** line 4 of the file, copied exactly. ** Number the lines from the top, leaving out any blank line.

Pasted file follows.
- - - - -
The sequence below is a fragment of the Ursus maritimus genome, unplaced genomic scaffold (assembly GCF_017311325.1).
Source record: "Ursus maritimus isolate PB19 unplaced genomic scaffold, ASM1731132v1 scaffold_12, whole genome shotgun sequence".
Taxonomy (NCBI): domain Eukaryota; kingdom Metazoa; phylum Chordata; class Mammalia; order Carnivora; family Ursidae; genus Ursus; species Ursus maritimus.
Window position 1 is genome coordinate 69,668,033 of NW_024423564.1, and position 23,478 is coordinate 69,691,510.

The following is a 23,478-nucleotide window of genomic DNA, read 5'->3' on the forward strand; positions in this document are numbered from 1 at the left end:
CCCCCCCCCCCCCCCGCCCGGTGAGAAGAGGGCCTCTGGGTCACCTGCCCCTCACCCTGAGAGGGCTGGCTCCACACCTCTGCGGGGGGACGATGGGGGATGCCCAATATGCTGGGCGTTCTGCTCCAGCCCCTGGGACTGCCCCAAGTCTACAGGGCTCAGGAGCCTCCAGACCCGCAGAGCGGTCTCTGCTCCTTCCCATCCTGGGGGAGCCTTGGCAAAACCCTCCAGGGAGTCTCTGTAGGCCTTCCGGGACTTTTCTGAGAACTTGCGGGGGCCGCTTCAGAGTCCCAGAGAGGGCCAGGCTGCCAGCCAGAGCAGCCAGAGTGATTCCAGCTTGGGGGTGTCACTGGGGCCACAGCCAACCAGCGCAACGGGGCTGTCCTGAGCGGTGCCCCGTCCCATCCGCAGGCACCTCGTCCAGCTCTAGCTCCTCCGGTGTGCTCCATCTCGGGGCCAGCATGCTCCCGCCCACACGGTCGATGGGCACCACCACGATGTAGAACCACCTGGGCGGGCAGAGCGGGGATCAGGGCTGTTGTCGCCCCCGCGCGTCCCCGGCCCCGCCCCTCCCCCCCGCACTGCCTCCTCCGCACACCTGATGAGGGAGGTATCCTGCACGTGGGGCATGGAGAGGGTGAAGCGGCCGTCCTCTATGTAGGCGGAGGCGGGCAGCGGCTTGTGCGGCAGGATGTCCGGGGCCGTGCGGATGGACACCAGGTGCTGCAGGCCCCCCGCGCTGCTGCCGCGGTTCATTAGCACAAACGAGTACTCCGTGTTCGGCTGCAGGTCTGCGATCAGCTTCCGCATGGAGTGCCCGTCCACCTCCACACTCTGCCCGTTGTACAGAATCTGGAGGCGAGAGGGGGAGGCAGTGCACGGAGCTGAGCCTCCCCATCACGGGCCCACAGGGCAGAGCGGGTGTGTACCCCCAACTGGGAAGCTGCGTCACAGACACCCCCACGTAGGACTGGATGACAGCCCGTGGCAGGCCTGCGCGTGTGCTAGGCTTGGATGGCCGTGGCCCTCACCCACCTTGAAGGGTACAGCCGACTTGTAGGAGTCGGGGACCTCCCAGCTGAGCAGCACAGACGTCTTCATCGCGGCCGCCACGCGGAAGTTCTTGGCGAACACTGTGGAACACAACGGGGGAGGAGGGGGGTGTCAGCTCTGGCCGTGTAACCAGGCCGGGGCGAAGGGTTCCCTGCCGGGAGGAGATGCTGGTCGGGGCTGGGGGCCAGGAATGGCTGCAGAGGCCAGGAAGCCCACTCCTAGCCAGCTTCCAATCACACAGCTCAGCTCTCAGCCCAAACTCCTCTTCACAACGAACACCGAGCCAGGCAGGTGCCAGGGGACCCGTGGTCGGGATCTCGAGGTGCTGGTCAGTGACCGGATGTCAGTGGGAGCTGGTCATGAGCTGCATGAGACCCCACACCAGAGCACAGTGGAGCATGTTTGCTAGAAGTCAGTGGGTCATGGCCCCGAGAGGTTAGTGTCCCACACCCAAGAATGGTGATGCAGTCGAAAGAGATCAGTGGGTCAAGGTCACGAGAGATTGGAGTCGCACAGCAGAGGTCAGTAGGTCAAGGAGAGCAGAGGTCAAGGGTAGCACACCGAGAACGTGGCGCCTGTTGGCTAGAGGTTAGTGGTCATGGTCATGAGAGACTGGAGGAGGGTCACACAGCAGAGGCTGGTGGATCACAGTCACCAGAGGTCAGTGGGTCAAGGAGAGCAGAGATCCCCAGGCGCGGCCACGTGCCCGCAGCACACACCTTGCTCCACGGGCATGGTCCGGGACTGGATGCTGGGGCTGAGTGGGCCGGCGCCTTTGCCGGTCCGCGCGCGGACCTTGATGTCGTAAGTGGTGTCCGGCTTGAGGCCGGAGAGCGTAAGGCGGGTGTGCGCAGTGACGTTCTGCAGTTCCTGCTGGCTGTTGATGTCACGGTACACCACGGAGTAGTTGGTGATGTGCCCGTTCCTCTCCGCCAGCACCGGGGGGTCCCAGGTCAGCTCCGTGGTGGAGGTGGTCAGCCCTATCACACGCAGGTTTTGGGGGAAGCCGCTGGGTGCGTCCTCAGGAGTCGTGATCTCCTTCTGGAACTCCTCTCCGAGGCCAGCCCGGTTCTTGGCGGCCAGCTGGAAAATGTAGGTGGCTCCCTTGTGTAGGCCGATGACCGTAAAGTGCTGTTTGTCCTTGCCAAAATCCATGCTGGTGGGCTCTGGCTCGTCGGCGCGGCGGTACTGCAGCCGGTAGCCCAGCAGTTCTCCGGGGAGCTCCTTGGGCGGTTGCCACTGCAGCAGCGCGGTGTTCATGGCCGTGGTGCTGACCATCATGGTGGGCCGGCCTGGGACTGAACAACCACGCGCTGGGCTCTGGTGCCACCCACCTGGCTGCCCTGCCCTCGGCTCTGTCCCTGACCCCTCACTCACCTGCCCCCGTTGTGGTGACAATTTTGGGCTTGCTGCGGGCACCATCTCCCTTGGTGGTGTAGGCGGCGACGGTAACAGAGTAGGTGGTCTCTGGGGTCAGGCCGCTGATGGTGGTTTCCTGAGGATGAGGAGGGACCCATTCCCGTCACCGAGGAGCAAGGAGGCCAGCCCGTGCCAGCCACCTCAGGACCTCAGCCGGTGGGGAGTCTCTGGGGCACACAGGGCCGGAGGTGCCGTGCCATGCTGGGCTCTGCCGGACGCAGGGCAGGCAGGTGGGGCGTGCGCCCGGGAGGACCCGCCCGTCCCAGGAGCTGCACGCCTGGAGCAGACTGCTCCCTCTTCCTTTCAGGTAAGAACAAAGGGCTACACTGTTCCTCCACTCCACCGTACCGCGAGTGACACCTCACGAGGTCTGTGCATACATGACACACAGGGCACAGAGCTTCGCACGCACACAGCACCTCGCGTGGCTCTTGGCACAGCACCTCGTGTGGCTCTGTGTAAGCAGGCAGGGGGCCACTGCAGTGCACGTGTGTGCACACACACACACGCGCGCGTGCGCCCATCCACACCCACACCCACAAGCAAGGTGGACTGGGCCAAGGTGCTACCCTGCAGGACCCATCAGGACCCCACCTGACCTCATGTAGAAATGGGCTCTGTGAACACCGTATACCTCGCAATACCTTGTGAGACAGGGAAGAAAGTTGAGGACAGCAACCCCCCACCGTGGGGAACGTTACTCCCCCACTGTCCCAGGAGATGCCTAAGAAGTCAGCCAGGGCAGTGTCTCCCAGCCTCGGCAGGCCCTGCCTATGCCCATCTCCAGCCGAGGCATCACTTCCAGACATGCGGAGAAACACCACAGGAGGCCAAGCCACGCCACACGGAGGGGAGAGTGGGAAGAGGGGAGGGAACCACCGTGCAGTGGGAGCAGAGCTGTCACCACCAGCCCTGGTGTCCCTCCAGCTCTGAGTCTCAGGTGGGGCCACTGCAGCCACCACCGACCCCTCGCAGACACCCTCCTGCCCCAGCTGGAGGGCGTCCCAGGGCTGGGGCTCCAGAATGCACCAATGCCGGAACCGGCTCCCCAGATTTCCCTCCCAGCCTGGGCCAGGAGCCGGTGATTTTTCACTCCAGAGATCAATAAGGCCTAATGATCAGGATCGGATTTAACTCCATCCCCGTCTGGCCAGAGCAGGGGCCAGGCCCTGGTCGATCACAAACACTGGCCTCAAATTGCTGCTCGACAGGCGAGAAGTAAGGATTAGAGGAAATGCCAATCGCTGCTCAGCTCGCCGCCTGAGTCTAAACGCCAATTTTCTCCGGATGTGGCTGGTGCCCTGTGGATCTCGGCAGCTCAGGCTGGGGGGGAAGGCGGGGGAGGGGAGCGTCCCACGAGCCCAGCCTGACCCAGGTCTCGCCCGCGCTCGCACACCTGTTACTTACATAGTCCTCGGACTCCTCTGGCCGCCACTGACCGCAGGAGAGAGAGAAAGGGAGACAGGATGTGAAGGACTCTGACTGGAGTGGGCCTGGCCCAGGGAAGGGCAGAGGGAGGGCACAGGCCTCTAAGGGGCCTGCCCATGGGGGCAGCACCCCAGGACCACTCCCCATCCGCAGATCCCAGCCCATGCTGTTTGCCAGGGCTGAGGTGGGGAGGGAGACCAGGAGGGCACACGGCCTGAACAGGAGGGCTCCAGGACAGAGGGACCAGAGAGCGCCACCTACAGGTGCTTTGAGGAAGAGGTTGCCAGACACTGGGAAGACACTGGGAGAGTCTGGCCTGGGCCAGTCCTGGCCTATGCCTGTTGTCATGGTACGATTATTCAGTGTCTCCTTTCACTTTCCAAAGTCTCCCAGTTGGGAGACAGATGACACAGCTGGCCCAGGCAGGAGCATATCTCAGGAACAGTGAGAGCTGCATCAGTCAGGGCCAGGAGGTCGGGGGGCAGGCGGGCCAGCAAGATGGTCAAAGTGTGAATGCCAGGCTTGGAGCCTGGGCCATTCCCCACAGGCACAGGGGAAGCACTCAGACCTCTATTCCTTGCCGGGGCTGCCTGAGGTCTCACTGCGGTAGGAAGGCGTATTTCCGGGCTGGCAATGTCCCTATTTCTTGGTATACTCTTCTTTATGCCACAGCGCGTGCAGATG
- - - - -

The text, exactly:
Window position 1 is genome coordinate 69,668,033 of NW_024423564.1, and position 23,478 is coordinate 69,691,510.